South Sudan: A pregnant mother’s long walk to a safe birth

26 January 2016
South Sudan: A pregnant mother’s long walk to a safe birth
Two mothers smile during a check-up at the Maiwut medical clinic in South Sudan. Young mothers are able to get antenatal and postnatal care thanks in part to programmes sponsored by the ICRC. CC BY-NC-ND/ICRC/Antonia Lise Stokes

Giving birth in South Sudan is often dangerous and difficult. Medical care can be long distances away, forcing pregnant women to give birth at home or to travel on foot late in their pregnancy to a health facility – a hardship endured by 17-year-old Nyachang Banguot.

Traditional birth attendants in Nyachang's village of Thuok were worried that the girl's small stature – the teenager is just 1.5 metres tall – could turn a routine childbirth deadly for both mother and child.

So, as her pregnancy reached its full term, Nyachang set out on the six-hour walk to Maiwut, in the country's far northeast, close to the border with Ethiopia. She arrived on a Friday, received antenatal care by midwives, and delivered a healthy baby girl the next day.

Providing care in times of insecurity

The conflict that erupted in South Sudan in December 2013 has led to prolonged insecurity, massive displacement of people and a disruption of essential health care. The ICRC has been able to help by providing primary health-care programmes in five locations across the country, at Waat, Motot, Akoka, Kodok and Maiwut.

These facilities provide antenatal care, immunization, safe delivery services, post-natal assistance, family planning and outpatient curative consultations. Word has spread among nearby residents, and the health facilities have become increasingly busy. Between 2014 and 2015, ICRC delivered antenatal care to 6,700 women and assisted with 500 deliveries across the country.

Antenatal care was doubly important for 24-year-old Nyakuoth, from Bentiu. The mother of a two-year-old, she began attending antenatal care in Waat during the second trimester of her second pregnancy.

Nyakuoth had been left in the care of relatives by her husband who had travelled to Ethiopia. While on her own she made four antenatal care visits and received medical care for deworming, anaemia and malaria prevention, and was advised on diet, hygiene, breastfeeding, child-spacing (how much time to leave between pregnancies) and recognition of danger signs.

On 23 November 2015, Nyakuouth arrived at the Waat medical facility at 6 a.m. Five hours later she delivered twin boys weighing 2.9 and 1.9 kilograms respectively. Breastfeeding was initiated immediately and the babies kept warm. Later, however, she developed postpartum hemorrhage (a leading cause of maternal mortality) that was promptly managed by the midwives.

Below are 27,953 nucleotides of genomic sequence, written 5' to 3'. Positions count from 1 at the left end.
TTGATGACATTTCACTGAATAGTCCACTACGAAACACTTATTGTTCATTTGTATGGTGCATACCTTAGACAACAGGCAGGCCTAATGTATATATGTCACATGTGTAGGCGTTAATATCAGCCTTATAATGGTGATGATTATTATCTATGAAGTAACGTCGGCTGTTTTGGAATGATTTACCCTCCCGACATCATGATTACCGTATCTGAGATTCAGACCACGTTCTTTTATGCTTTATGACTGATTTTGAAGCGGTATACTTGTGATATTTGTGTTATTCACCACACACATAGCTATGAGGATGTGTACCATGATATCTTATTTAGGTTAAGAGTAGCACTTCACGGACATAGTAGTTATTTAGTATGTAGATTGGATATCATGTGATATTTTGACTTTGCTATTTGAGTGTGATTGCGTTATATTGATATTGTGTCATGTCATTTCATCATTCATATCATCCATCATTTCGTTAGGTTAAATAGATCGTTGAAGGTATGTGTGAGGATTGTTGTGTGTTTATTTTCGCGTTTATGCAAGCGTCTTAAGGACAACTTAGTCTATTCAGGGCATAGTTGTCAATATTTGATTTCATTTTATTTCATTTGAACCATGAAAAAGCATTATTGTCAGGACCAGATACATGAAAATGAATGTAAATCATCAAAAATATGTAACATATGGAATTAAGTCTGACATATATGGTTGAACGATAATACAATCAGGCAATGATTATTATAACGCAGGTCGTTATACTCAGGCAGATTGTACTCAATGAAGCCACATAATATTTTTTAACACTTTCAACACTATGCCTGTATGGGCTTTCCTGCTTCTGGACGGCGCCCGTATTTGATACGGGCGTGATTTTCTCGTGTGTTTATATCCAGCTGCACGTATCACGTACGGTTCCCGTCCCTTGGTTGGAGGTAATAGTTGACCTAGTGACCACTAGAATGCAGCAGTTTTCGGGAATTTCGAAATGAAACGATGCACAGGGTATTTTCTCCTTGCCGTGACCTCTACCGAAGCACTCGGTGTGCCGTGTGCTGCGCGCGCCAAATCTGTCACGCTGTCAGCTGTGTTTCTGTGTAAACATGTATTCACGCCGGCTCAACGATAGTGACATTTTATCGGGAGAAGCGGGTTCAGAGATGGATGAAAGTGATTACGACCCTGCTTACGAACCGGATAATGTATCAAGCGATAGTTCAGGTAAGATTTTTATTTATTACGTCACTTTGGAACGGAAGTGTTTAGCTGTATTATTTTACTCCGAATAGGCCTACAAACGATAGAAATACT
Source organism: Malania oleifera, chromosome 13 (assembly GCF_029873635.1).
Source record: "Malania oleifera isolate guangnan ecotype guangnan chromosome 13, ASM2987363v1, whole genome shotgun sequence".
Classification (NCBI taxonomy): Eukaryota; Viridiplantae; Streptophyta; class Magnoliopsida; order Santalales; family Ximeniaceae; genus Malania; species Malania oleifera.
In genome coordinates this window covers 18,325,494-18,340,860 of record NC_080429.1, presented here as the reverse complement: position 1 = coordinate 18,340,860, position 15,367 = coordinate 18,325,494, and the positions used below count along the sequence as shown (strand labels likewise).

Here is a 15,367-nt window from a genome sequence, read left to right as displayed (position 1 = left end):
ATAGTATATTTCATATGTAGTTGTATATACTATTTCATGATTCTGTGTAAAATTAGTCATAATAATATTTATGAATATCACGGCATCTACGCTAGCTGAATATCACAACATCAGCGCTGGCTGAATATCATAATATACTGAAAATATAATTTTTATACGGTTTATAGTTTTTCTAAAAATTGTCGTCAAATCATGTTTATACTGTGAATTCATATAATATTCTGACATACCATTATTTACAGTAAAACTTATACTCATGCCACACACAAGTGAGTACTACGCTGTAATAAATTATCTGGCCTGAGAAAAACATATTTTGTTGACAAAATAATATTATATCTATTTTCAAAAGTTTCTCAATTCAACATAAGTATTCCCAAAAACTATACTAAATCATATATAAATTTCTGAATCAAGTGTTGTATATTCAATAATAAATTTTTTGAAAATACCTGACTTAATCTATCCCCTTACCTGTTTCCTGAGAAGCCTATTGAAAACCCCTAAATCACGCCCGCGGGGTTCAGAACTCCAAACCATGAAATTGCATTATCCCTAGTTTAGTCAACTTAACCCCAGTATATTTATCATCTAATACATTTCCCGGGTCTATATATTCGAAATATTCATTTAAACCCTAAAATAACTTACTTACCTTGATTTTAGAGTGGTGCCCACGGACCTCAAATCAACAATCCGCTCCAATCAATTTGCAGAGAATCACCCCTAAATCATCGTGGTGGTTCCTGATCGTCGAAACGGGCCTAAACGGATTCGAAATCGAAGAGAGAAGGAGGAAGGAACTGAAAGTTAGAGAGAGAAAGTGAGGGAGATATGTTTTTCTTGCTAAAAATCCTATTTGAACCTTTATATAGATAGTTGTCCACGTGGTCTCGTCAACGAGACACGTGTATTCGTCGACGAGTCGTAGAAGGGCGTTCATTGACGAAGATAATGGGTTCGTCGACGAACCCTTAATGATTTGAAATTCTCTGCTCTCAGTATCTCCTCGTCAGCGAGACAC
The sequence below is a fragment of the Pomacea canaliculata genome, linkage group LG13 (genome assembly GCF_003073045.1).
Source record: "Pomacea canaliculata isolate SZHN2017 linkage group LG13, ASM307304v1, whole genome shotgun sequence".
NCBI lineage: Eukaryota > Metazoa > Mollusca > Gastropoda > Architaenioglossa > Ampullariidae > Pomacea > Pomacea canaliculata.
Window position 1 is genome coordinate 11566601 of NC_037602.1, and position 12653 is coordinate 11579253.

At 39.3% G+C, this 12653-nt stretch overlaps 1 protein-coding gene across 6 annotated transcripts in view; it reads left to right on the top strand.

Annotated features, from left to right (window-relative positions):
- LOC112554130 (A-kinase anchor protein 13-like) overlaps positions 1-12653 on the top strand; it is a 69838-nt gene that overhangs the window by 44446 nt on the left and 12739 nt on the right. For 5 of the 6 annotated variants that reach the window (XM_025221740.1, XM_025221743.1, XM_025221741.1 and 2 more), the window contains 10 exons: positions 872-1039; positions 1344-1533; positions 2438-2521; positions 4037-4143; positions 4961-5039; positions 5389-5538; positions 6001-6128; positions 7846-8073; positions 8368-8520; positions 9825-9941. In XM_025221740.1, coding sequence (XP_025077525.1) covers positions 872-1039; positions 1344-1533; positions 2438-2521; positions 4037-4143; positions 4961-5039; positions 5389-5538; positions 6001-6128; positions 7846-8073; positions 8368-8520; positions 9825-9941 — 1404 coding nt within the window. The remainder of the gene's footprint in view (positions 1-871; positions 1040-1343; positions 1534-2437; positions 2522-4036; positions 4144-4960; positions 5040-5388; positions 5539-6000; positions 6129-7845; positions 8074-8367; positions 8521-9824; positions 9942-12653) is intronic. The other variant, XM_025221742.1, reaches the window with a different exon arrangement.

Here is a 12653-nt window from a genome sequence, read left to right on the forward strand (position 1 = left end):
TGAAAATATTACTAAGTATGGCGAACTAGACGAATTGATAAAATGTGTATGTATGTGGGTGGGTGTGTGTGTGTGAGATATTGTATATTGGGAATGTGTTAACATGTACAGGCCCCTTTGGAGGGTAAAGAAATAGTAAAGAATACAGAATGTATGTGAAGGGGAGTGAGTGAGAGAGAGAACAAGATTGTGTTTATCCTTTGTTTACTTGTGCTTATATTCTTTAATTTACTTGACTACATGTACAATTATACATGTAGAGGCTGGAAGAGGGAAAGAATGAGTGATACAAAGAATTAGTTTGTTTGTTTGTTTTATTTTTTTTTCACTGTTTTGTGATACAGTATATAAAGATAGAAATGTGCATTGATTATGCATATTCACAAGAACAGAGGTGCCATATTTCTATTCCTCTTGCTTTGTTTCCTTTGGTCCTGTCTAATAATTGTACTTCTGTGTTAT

Nyakuouth was kept at the health-care facility for four days to monitor the bleeding, breastfeeding and the underweight twin, but she insisted that she return home to be with her two-year-old.

South Sudan. Nyakuoth with her family. Nyakuoth sits with her twins after receiving an at-home visit from a midwife associated with the Waat health-care facility, a programme that receives funding and technical assistance from the ICRC. CC BY-NC-ND/ICRC/Judith Barasa

"The health facility saved my life"

Back home, Nyakuoth and her twin boys received post-natal check-ups from a midwife, who asked the mother of three if she had ever heard of antenatal care before her second pregnancy.

"Yes," she said. "People went around the village and markets announcing that pregnant women should be vaccinated and checked to ensure that they and their unborn babies were OK."

The midwife also asked how Nyakuoth felt when she learned she was carrying twins. "Nervous" was the answer.

Roda, a midwife employed by the Maiwut County Health Department, holds a training session for traditional birth attendants in Maiwut, South Sudan. The ICRC supports programmes at the facility for pregnant women and new mothers to help improve the health of newborns. CC BY-NC-ND/ICRC/Antonia Lise Stokes

Finally, the midwife asked Nyakuoth why she thought it had been important to deliver her babies in a health-care facility. The complication of post-delivery bleeding provided an obvious answer: "The bleeding would have cost me my life if I was not in a health facility because my home is far away and it would have taken me a long time to get there."

"I am grateful for the health facility in Waat. It saved my life and those of my twin boys," she said.

South Sudan: Map of facilities with ICRC primary health care programmes - Jan. 2016